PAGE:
The Public Cloud Market Continues to Expand
- By Jonathan Buckley
- December 31, 2015
Businesses are truly coming around to all that cloud computing has to offer. While the cloud has been around for years, only recently has it reached levels of popularity where it isn’t hyperbole to refer to it as a global phenomenon. This has lead to many companies taking advantage of the public cloud’s many benefits, which itself has lead to increased growth and expansion in the public cloud market. Recent statistics bear this claim out. According to reports from the International Data Corporation (IDC), the amount of money spent on worldwide cloud IT infrastructure was expected to increase by 26 percent by the end of 2015. This increased spending is largely attributable to the expansion of public cloud data centers all over the world. The IDC has also reported that the total worth of the public cloud market will reach $70 billion in 2015. It’s clear that the public cloud is getting bigger with each passing year, leading to intense competition among cloud providers of all shapes and sizes.
A Market in Flux
Perhaps it should come as no surprise how much the public cloud market has grown in such a short amount of time. The cloud landscape by its very nature is constantly in flux, with new innovations, developments and advances happening at a fairly regular pace. The cloud has become a lucrative option for businesses in part because of this growth. Since the market remains in an evolutionary state, parameters and limits have yet to be set. With that comes opportunity and ever eager companies ready to provide that opportunity to willing customers.
For many years, the public cloud market was difficult to define. Cloud services will relatively straightforward, but many providers had their focus all over the place. Many providers would offer whatever they had available, and when customers came looking, pretty much everything was on the table. IaaS, SaaS, PaaS, and more were on the menu, and providers did their best to give it all to customers, even if they had limited capabilities at the time. The idea was to get customers first and worry about the features later. This strategy has certainly paid off for some providers, but the changing face of the market is requiring a different type of focus now.
Development of Niche Markets
Cloud providers are now looking at not necessarily attracting the largest number of customers possible, but rather establishing their own niche within the growing market. Amazon Web Services (AWS) has played mostly to developers, giving them the tools and services they wouldn’t find with other providers. IBM has invested more into open source solutions while also focusing on helping Fortune 500 companies manage the complexities of new technologies. Google has placed more of a focus on using its capabilities for niche applications like big data analytics. And Microsoft Azure is trying to leverage a hybrid model for enterprises, playing to some of their already existing strengths. By taking their own niche and improving it by degrees, providers can excel in their own way, increasing the effectiveness of their benefits.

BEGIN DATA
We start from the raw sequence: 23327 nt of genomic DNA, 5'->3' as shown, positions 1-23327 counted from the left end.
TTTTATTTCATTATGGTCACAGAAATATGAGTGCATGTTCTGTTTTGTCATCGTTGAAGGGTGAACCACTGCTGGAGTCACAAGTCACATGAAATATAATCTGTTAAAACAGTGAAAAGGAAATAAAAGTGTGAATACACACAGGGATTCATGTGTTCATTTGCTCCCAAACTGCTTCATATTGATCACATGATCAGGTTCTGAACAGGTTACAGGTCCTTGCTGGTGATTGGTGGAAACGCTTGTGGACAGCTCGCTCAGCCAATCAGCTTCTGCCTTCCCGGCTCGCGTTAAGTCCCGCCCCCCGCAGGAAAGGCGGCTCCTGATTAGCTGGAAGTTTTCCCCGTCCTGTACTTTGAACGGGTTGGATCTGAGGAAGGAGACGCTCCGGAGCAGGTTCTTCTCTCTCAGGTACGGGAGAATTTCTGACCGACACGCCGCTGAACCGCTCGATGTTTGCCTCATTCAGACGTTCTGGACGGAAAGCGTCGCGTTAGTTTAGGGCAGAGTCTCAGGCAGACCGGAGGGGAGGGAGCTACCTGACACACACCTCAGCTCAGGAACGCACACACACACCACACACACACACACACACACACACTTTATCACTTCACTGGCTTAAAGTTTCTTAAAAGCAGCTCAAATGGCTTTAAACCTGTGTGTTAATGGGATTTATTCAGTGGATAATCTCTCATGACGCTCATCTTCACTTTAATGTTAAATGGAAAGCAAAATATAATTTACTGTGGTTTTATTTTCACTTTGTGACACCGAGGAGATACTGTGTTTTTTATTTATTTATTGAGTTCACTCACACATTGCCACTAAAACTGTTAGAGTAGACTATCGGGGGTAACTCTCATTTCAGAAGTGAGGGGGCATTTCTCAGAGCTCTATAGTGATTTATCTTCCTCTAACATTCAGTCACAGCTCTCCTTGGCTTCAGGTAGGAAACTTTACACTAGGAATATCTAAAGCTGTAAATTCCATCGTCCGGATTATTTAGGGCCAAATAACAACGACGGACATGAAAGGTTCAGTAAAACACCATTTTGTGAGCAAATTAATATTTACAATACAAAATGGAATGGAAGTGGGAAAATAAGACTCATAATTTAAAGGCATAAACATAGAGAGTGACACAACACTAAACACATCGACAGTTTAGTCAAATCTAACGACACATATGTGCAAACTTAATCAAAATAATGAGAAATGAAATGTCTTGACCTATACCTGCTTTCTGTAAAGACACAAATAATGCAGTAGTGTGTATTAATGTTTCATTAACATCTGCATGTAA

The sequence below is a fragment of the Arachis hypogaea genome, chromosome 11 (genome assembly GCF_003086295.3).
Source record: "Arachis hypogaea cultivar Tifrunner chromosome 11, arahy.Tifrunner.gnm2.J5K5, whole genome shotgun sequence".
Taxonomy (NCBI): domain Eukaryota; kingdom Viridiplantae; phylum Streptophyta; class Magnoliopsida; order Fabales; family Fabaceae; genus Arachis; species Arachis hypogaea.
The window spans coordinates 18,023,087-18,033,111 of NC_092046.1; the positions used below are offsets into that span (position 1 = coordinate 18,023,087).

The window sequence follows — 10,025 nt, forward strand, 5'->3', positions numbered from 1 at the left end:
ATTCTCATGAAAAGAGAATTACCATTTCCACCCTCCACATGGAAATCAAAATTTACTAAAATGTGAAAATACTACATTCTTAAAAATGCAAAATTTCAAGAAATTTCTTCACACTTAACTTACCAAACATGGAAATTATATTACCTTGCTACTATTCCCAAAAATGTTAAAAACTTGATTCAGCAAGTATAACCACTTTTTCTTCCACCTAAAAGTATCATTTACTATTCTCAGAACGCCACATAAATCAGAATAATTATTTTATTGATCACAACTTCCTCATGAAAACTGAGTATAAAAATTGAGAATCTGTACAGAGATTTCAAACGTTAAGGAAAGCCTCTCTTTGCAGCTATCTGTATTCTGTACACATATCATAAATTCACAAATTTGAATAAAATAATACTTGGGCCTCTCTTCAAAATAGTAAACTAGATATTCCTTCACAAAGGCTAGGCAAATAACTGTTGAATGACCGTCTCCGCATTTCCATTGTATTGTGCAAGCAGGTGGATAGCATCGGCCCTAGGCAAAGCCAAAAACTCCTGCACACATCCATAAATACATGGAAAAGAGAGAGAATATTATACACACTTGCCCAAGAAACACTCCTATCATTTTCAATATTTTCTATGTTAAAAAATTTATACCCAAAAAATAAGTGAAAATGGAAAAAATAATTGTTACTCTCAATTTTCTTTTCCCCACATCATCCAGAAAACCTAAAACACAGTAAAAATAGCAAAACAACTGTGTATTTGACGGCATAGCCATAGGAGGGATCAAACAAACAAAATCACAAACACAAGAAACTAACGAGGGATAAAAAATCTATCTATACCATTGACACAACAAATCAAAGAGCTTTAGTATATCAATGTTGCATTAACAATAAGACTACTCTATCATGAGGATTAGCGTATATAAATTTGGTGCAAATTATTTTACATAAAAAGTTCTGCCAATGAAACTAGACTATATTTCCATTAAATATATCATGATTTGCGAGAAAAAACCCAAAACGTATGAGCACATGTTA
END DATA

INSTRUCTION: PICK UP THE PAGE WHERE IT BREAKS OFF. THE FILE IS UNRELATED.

By creating a niche to specialize in, cloud providers have basically contributed to the growth of the cloud market. A consequence of this approach is the trend among organizations to now employ multiple different cloud services instead of just relying on one provider for all their needs. Perhaps a large company is persuaded to use IBM’s services but also needs the analytics processing of Google. Now, that company doesn’t have to pick one provider and stick with it; instead they can choose to use both services to maximize the benefits involved. Increasing these benefits has spurred the growth of the public cloud, as specific industries like retail, manufacturing, and banking have been drawn to services tailored to their needs.
Many other factors have also played a role in the expansion of the cloud market. The move into international regions is one to keep an eye on as providers try to establish data centers in parts of Asia, the Middle East, and Africa. The market is also waiting to see how telecommunications companies respond since they have vast resources they can pour into their own cloud services if they so choose. What’s clear is that the growth seen in the public cloud market looks set to continue, with more defined roles and niches still to come. Changes are expected, with businesses overall benefitting with greater capabilities and improved operations.